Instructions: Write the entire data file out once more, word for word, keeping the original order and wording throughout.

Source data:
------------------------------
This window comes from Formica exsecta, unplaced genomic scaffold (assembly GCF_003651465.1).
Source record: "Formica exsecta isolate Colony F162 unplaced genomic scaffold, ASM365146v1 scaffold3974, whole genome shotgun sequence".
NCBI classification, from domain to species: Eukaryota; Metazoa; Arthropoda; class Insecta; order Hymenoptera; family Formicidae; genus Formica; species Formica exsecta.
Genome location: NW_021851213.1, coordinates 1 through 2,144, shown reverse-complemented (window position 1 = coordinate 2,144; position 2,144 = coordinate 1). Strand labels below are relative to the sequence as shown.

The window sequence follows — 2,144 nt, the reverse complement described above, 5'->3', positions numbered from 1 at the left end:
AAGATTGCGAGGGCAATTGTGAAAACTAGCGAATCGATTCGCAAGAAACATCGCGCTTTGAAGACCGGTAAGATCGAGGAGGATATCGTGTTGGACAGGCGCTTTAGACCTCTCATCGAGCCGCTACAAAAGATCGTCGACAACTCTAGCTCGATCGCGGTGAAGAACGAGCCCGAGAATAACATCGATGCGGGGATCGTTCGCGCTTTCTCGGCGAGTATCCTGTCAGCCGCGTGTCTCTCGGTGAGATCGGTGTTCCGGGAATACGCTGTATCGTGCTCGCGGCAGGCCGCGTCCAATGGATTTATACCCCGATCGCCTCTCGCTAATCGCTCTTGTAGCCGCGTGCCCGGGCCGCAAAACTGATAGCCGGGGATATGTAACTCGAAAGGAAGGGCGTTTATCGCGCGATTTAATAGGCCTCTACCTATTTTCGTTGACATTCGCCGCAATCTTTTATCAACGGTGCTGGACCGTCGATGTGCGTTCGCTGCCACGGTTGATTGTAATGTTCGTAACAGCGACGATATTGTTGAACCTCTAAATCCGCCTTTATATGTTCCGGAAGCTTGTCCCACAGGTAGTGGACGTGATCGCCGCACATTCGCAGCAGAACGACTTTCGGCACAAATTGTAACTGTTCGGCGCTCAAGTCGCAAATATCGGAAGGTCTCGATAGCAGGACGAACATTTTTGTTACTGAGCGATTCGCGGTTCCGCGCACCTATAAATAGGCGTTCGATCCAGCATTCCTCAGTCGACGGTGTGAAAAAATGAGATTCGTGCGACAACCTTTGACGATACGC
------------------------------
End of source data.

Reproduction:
This window comes from Formica exsecta, unplaced genomic scaffold (assembly GCF_003651465.1).
Source record: "Formica exsecta isolate Colony F162 unplaced genomic scaffold, ASM365146v1 scaffold3974, whole genome shotgun sequence".
NCBI classification, from domain to species: Eukaryota; Metazoa; Arthropoda; class Insecta; order Hymenoptera; family Formicidae; genus Formica; species Formica exsecta.
Genome location: NW_021851213.1, coordinates 1 through 2,144, shown reverse-complemented (window position 1 = coordinate 2,144; position 2,144 = coordinate 1). Strand labels below are relative to the sequence as shown.

The window sequence follows — 2,144 nt, the reverse complement described above, 5'->3', positions numbered from 1 at the left end:
AAGATTGCGAGGGCAATTGTGAAAACTAGCGAATCGATTCGCAAGAAACATCGCGCTTTGAAGACCGGTAAGATCGAGGAGGATATCGTGTTGGACAGGCGCTTTAGACCTCTCATCGAGCCGCTACAAAAGATCGTCGACAACTCTAGCTCGATCGCGGTGAAGAACGAGCCCGAGAATAACATCGATGCGGGGATCGTTCGCGCTTTCTCGGCGAGTATCCTGTCAGCCGCGTGTCTCTCGGTGAGATCGGTGTTCCGGGAATACGCTGTATCGTGCTCGCGGCAGGCCGCGTCCAATGGATTTATACCCCGATCGCCTCTCGCTAATCGCTCTTGTAGCCGCGTGCCCGGGCCGCAAAACTGATAGCCGGGGATATGTAACTCGAAAGGAAGGGCGTTTATCGCGCGATTTAATAGGCCTCTACCTATTTTCGTTGACATTCGCCGCAATCTTTTATCAACGGTGCTGGACCGTCGATGTGCGTTCGCTGCCACGGTTGATTGTAATGTTCGTAACAGCGACGATATTGTTGAACCTCTAAATCCGCCTTTATATGTTCCGGAAGCTTGTCCCACAGGTAGTGGACGTGATCGCCGCACATTCGCAGCAGAACGACTTTCGGCACAAATTGTAACTGTTCGGCGCTCAAGTCGCAAATATCGGAAGGTCTCGATAGCAGGACGAACATTTTTGTTACTGAGCGATTCGCGGTTCCGCGCACCTATAAATAGGCGTTCGATCCAGCATTCCTCAGTCGACGGTGTGAAAAAATGAGATTCGTGCGACAACCTTTGACGATACGC